6 × 6 mm OCTA images of typical eyes of a diabetic child and a healthy child. OCTA (CIRRUS HD-OCT model 5000; Carl Zeiss Meditec) using AngioPlex was performed to scan a 6 × 6 mm square area with the fovea of the macula and the optic disc as the scanning centers. The image on the upper left (A) is a photo of a diabetic child aged 9 years with a DM duration of 5 years (original image size). The image on the upper right (A) is a photo of a normal child aged 10 years (original image size). The image on the middle left is a 6-fold magnified image of the central fovea of the macula (marked by Point C) in the upper left (B) image, VD = 4.2/mm, FAZA = 0.40 μm2, FAZP = 2.89 μm, FAZM = 0.60. The image on the middle right is a 6-fold magnified image of the central fovea of the macula (marked by Point D) in the upper right image, VD = 9.8/mm, FAZA = 0.22 μm2, FAZP = 1.82 μm, FAZM = 0.84. The FAZA in the middle left image has increased obviously and the arch ring structure has begun to recede. The image on the bottom left is a 12-fold magnified image of the area of the temporal retina within 1 to 3 mm of the macular area (marked by Point E) in the upper left image, VD = 14.7/mm. The image on the bottom right is a 12-fold magnified image of the area of the temporal retina within 1 to 3 mm of the macular area (marked by Point F) in the upper right image, VD = 18.4/mm. The vascular density in the bottom left image shows an obviously decrease.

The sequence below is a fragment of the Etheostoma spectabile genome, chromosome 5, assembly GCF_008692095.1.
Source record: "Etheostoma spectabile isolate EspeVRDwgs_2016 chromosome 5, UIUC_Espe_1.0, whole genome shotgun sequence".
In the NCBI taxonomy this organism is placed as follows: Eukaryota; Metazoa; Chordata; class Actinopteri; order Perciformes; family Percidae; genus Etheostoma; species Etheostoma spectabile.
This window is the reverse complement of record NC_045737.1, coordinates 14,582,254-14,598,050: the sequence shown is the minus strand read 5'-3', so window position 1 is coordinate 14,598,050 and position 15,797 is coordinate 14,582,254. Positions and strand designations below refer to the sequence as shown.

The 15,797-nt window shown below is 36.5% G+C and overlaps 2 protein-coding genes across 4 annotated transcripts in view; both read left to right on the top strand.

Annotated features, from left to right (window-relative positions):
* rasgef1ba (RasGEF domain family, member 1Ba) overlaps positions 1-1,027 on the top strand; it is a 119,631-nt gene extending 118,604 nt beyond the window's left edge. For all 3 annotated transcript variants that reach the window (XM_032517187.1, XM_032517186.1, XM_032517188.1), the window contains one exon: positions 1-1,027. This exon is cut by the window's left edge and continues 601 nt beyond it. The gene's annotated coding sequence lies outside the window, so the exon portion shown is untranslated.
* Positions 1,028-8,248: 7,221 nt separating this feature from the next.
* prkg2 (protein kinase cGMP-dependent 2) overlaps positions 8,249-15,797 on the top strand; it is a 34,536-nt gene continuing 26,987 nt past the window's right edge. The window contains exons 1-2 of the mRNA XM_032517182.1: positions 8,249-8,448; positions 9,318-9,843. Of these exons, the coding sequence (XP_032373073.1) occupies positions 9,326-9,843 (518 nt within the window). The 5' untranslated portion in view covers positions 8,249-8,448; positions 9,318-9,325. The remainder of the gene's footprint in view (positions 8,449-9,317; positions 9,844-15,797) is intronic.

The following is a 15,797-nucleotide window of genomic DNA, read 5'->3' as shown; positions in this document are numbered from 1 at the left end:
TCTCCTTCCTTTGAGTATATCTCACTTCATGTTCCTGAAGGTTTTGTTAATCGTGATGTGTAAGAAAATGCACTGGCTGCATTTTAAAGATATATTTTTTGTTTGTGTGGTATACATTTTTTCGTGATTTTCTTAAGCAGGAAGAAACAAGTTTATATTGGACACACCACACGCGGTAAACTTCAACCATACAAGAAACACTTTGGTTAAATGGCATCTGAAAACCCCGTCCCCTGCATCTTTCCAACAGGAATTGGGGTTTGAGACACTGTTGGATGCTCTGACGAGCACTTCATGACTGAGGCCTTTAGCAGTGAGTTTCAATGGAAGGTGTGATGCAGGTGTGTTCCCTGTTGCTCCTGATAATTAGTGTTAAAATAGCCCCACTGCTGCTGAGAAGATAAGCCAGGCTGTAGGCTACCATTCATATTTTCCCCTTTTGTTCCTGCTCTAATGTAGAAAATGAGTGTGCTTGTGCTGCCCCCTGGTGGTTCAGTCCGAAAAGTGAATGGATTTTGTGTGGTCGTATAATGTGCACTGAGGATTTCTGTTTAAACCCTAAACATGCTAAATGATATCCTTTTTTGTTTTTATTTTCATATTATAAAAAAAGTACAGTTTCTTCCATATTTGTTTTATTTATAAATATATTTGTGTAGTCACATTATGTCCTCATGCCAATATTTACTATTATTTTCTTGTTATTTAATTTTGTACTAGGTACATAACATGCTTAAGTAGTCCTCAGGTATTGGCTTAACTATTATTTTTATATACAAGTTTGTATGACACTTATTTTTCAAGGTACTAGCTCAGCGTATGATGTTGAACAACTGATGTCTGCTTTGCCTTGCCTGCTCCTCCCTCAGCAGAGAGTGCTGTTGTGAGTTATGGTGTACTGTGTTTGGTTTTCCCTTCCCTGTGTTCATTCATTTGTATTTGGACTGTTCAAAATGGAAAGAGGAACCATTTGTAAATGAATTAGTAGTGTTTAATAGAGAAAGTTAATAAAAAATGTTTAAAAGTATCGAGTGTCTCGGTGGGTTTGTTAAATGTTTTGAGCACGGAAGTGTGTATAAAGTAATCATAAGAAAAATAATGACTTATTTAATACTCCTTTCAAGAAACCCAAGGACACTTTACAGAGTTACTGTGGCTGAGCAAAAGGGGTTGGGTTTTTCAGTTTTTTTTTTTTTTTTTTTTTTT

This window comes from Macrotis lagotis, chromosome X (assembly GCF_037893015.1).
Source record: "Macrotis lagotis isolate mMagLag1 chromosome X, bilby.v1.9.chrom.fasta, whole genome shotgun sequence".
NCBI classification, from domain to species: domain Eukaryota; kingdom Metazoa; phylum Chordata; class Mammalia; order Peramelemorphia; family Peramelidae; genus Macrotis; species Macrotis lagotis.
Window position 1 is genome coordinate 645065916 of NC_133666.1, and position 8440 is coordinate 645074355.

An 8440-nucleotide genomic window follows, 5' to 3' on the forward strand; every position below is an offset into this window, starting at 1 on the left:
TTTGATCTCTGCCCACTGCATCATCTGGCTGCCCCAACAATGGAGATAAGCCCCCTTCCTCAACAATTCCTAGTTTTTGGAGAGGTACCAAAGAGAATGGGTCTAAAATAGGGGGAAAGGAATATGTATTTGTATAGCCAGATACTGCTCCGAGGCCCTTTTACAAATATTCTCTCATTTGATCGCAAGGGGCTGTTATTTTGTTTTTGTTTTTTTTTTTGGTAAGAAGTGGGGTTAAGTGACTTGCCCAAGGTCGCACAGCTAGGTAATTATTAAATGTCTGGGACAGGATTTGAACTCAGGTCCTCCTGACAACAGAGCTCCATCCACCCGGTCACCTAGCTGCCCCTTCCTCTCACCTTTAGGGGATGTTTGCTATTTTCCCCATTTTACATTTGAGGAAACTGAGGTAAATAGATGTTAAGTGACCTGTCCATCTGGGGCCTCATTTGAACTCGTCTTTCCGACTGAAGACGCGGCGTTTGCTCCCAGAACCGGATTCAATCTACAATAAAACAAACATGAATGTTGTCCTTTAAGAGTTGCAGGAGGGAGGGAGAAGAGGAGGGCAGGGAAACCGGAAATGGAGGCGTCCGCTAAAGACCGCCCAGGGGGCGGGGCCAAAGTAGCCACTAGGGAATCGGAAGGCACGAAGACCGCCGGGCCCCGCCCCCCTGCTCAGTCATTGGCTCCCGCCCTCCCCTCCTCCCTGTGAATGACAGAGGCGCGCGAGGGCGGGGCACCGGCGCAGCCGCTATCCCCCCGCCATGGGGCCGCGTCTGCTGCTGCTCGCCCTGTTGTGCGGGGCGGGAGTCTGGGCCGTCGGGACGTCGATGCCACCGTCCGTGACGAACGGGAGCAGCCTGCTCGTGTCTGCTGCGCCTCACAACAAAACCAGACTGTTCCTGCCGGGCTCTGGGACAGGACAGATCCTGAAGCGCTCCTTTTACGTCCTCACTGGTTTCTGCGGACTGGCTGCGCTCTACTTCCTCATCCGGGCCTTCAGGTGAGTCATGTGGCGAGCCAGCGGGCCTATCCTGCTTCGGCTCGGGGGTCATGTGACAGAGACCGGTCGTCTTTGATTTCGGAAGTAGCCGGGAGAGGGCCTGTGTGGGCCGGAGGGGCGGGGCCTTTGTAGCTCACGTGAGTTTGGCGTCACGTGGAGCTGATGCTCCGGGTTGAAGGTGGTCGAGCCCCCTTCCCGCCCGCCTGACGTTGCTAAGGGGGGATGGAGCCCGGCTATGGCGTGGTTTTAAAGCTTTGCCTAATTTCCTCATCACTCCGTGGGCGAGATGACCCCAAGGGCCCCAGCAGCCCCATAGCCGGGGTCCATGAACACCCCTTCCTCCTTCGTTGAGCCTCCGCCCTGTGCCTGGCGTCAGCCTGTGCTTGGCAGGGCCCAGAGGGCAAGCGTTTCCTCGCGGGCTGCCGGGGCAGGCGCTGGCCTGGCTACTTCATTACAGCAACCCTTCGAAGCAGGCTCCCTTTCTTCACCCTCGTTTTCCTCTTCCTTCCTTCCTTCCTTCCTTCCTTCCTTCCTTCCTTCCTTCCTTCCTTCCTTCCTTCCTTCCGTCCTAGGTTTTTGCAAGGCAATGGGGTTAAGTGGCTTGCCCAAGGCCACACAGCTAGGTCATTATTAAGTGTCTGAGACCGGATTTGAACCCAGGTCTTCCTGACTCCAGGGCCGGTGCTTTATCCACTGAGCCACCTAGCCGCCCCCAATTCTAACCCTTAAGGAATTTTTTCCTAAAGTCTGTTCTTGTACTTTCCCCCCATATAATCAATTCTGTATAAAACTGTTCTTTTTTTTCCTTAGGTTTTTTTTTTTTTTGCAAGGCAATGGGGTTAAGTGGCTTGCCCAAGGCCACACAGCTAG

Table 1
 
Clinical Information of the 47 Children in the Diabetic Group and the 44 Children in the Control Group Included in This Study
Table 1
 
Clinical Information of the 47 Children in the Diabetic Group and the 44 Children in the Control Group Included in This Study
Table 2
 
The Eye Examination Results for 47 Children in the Diabetic Group and 44 Children in the Control Group Included in This Study (mean +/− standard deviation)
Table 2
 
The Eye Examination Results for 47 Children in the Diabetic Group and 44 Children in the Control Group Included in This Study (mean +/− standard deviation)
Table 3
 
Results of Multivariate Linear Regression Analysis of 47 Children in the Diabetic Group Included in This Study
Table 3
 
Results of Multivariate Linear Regression Analysis of 47 Children in the Diabetic Group Included in This Study